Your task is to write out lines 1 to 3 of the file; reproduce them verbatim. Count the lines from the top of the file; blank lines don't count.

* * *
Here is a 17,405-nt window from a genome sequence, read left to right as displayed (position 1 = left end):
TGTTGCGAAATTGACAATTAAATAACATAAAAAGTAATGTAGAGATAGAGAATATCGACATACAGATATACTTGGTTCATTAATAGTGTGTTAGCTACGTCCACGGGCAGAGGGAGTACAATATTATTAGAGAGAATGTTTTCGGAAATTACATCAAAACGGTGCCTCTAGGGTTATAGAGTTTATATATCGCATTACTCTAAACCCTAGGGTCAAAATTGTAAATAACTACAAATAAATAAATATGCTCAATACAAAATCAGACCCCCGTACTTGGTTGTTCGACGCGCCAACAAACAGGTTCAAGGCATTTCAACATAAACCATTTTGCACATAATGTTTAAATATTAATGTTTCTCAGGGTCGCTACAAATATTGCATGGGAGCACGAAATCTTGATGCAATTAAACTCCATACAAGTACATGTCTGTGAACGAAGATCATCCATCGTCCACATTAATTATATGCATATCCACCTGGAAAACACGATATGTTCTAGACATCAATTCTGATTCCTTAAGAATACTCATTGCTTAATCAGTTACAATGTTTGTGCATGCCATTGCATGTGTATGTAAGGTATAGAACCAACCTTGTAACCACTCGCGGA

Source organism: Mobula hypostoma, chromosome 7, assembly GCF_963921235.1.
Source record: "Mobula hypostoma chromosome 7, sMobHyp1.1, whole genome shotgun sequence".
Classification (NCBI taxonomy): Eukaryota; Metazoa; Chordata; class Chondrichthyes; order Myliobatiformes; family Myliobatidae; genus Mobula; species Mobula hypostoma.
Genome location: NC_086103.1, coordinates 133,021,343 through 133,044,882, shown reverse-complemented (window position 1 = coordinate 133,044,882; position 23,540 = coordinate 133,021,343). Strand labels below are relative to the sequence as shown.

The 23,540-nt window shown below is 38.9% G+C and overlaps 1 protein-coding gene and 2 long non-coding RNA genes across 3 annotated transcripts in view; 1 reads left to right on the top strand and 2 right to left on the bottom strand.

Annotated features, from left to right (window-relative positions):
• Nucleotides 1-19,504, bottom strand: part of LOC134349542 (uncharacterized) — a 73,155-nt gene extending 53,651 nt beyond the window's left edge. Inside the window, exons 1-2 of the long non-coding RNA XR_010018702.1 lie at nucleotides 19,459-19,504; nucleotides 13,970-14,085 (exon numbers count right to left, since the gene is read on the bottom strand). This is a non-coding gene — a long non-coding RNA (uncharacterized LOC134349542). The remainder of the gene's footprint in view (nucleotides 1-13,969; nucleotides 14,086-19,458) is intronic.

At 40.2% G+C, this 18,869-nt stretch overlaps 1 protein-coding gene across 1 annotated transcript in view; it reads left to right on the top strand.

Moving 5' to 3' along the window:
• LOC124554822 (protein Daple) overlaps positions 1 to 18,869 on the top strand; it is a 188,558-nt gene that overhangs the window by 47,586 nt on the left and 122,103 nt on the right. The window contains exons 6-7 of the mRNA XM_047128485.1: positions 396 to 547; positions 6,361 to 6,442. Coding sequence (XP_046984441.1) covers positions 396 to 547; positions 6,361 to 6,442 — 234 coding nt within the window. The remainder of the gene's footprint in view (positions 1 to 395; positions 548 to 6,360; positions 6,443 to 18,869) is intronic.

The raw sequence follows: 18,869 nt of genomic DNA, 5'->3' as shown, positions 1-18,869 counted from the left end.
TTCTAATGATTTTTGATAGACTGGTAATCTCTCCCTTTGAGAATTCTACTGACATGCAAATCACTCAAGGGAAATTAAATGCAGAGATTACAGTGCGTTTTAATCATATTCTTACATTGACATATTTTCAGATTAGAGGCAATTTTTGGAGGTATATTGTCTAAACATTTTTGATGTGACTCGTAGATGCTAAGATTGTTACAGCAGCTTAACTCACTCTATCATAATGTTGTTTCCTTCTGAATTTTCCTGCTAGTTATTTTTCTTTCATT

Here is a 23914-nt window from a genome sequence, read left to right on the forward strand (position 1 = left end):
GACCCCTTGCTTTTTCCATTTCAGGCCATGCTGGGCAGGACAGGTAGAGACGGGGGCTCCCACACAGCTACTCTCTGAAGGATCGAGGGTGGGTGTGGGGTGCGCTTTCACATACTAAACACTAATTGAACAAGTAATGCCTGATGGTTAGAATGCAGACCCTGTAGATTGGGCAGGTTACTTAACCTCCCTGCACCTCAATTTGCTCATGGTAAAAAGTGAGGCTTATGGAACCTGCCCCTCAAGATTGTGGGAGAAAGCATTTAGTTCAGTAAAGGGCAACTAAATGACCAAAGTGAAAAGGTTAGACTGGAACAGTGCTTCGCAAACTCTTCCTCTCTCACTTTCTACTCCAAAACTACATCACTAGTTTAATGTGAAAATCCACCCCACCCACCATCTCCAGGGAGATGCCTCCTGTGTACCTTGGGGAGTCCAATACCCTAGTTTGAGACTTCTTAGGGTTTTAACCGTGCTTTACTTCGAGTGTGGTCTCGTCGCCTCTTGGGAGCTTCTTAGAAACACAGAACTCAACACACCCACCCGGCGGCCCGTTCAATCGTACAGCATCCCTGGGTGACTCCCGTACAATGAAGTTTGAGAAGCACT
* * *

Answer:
Here is a 17,405-nt window from a genome sequence, read left to right as displayed (position 1 = left end):
TGTTGCGAAATTGACAATTAAATAACATAAAAAGTAATGTAGAGATAGAGAATATCGACATACAGATATACTTGGTTCATTAATAGTGTGTTAGCTACGTCCACGGGCAGAGGGAGTACAATATTATTAGAGAGAATGTTTTCGGAAATTACATCAAAACGGTGCCTCTAGGGTTATAGAGTTTATATATCGCATTACTCTAAACCCTAGGGTCAAAATTGTAAATAACTACAAATAAATAAATATGCTCAATACAAAATCAGACCCCCGTACTTGGTTGTTCGACGCGCCAACAAACAGGTTCAAGGCATTTCAACATAAACCATTTTGCACATAATGTTTAAATATTAATGTTTCTCAGGGTCGCTACAAATATTGCATGGGAGCACGAAATCTTGATGCAATTAAACTCCATACAAGTACATGTCTGTGAACGAAGATCATCCATCGTCCACATTAATTATATGCATATCCACCTGGAAAACACGATATGTTCTAGACATCAATTCTGATTCCTTAAGAATACTCATTGCTTAATCAGTTACAATGTTTGTGCATGCCATTGCATGTGTATGTAAGGTATAGAACCAACCTTGTAACCACTCGCGGA

Source organism: Mobula hypostoma, chromosome 7, assembly GCF_963921235.1.